WARCannon was built to simplify and cheapify the process of ‘grepping the internet’.

With WARCannon, you can:

  • Build and test regex patterns against real Common Crawl data
  • Easily load Common Crawl datasets for parallel processing
  • Scale compute capabilities to asynchronously crunch through WARCs at frankly unreasonable capacity.
  • Store and easily retrieve the results

[email protected]:c6fc/warcannon.git
$ cd warcannon
warcannon$ cp settings.json.sample settings.json

Edit settings.json to taste:

  • backendBucket: Is the bucket to store the terraform state in. If it doesn’t exist, WARCannon will create it for you. Replace ‘< somerandomcharacters >’ with random characters to make it unique, or specify another bucket you own.
  • awsProfile: The profile name in ~/.aws/credentials that you want to piggyback on for the installation.
  • nodeInstanceType: An array of instance types to use for parallel processing. ‘c’-types are best value for this purpose, and any size can be used. ["c5n.18xlarge"] is the recommended value for true campaigns.
  • nodeCapacity: The number of nodes to request during parallel processing. The resulting nodes will be an arbitrary distribution of the nodeInstanceTypes you specify.
  • nodeParallelism: The number of simultaneous WARCs to process per vCPU2 is a good number here. If nodes have insufficient RAM to run at this level of parallelism (as you might encounter with ‘c’-type instances), they’ll run at the highest safe parallelism instead.
  • nodeMaxDuration: The maximum lifespan of compute nodes in seconds. Nodes will be automatically terminated after this time if the job has still not completed. Default value is 24 hours.
  • sshPubkey: A public SSH key to facilitate remote access to nodes for troubleshooting.
  • allowSSHFrom: A CIDR mask to allow SSH from. Typically this will be &lt;yourpublicip&gt;/32

Common Crawl via the AWS Open Data program. Common Crawl is unique in that the data retrieved by their spiders not only captures website text, but also other text-based content like JavaScript, TypeScript, full HTML, CSS, etc. By constructing suitable Regular Expressions capable of identifying unique components, researchers can identify websites by the technologies they use, and do so without ever touching the website themselves. The problem is that this requires parsing hundreds of terabytes of data, which is a tall order no matter what resources you have at your disposal.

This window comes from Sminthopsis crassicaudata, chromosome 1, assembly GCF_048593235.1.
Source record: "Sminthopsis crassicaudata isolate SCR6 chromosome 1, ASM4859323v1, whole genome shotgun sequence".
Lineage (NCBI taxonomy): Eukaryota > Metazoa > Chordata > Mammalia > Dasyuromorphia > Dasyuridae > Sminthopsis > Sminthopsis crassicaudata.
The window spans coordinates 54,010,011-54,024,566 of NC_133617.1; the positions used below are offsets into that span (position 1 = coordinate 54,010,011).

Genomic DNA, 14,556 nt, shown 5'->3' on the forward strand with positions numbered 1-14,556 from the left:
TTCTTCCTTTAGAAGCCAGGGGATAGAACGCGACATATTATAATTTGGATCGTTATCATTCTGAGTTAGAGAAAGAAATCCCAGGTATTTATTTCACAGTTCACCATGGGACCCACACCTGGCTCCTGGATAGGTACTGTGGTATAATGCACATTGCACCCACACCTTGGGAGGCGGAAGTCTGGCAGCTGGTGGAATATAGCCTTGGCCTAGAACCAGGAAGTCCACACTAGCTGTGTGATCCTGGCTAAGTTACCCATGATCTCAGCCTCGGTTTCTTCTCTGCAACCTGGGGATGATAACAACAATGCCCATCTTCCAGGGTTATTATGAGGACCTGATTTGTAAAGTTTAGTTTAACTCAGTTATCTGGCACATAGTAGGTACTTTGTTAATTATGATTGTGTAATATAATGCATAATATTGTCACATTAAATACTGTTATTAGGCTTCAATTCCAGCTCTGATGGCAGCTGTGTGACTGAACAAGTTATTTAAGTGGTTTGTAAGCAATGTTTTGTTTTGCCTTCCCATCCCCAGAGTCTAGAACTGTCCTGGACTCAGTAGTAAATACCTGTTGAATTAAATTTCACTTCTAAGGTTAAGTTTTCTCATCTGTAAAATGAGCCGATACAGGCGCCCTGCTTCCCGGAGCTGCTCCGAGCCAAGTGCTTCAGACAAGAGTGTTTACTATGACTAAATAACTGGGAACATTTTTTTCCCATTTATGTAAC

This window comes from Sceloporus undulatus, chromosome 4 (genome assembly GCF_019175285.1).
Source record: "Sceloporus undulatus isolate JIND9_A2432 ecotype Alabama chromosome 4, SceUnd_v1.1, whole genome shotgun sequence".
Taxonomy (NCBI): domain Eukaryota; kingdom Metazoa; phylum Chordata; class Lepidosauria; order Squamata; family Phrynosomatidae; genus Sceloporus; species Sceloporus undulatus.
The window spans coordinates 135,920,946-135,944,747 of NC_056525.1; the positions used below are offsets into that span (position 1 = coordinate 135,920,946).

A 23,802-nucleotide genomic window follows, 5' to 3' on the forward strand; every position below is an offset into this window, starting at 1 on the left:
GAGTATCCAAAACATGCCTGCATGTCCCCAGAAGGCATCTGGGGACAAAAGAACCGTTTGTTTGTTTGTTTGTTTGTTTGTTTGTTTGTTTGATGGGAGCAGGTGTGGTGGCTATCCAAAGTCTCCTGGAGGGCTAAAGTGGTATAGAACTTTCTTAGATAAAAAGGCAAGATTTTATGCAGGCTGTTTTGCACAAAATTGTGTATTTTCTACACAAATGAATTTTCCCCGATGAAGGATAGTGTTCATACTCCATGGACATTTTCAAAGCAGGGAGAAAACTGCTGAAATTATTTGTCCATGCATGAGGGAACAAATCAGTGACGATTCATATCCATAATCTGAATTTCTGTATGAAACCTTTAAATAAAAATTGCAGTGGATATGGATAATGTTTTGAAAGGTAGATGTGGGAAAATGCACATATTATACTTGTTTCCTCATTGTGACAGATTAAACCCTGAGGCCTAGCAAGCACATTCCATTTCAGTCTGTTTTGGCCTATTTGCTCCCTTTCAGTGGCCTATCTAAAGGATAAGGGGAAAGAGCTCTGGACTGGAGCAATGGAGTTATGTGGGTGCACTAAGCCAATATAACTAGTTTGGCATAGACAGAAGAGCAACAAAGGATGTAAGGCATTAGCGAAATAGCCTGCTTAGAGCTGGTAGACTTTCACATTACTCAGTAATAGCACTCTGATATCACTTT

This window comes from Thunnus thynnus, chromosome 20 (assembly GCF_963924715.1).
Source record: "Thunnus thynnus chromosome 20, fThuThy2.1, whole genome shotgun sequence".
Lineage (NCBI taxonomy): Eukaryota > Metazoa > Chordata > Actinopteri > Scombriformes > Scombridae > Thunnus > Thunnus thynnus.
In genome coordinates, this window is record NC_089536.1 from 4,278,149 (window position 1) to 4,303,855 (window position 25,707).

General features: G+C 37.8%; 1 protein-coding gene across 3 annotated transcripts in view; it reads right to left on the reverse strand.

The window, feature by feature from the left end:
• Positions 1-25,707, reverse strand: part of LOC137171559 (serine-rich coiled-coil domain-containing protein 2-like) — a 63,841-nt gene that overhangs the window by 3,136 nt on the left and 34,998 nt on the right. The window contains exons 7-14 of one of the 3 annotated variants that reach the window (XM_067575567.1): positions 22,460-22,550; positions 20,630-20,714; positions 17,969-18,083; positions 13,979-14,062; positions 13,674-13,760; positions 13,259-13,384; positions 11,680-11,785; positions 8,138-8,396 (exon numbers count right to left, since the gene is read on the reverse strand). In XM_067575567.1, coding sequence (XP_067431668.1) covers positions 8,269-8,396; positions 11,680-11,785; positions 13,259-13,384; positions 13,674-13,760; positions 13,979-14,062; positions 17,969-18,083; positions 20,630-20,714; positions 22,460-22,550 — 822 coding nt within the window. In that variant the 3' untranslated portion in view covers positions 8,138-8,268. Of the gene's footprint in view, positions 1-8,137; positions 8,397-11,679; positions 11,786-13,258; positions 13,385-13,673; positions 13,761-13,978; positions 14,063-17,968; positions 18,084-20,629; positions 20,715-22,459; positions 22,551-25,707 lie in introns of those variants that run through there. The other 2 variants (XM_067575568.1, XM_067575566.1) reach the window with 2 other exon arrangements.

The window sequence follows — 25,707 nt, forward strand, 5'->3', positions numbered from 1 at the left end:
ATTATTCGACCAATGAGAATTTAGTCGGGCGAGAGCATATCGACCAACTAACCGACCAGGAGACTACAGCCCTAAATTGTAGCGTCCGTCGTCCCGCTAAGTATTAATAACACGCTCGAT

RegExr with the ‘JavaScript’ format to build and test regular expressions against known-good matches.

You also have the option of only capturing results from specified domains. To do this, simply populate the domains array with the FQDNs that you wish to include. It is recommended that you leave this empty [] since it’s almost never worthwhile (the processing effort saved is very small), but it can be useful in some niche cases.

exports.domains = ["example1.com", "example2.com"];

Once the matches.js is populated, run the following command:

warcannon$ ./warcannon testLocal <warc_path>

WARCannon will then download the warc and parse it with your configured matches. There are a few quality-of-life things that WARCannon does by default that you should be aware of:

  1. WARCannon will download the warc to /tmp/warcannon.testLocal on first run, and will re-use the downloaded warc from then on even if you change the warc_path. If you wish to use a different warc, you must delete this file.
  2. WARCs are large; most coming in at just over 1GB. WARCannon uses the CLI for multi-threaded downloads, but if you have slow internet, you’ll need to exercise patience the first time around.

On top of everything else, WARCannon will attempt to evaluate the total compute cost of your regular expressions when run locally. This way, you can be informed if a given regular expression will significantly impact performance before you execute your campaign.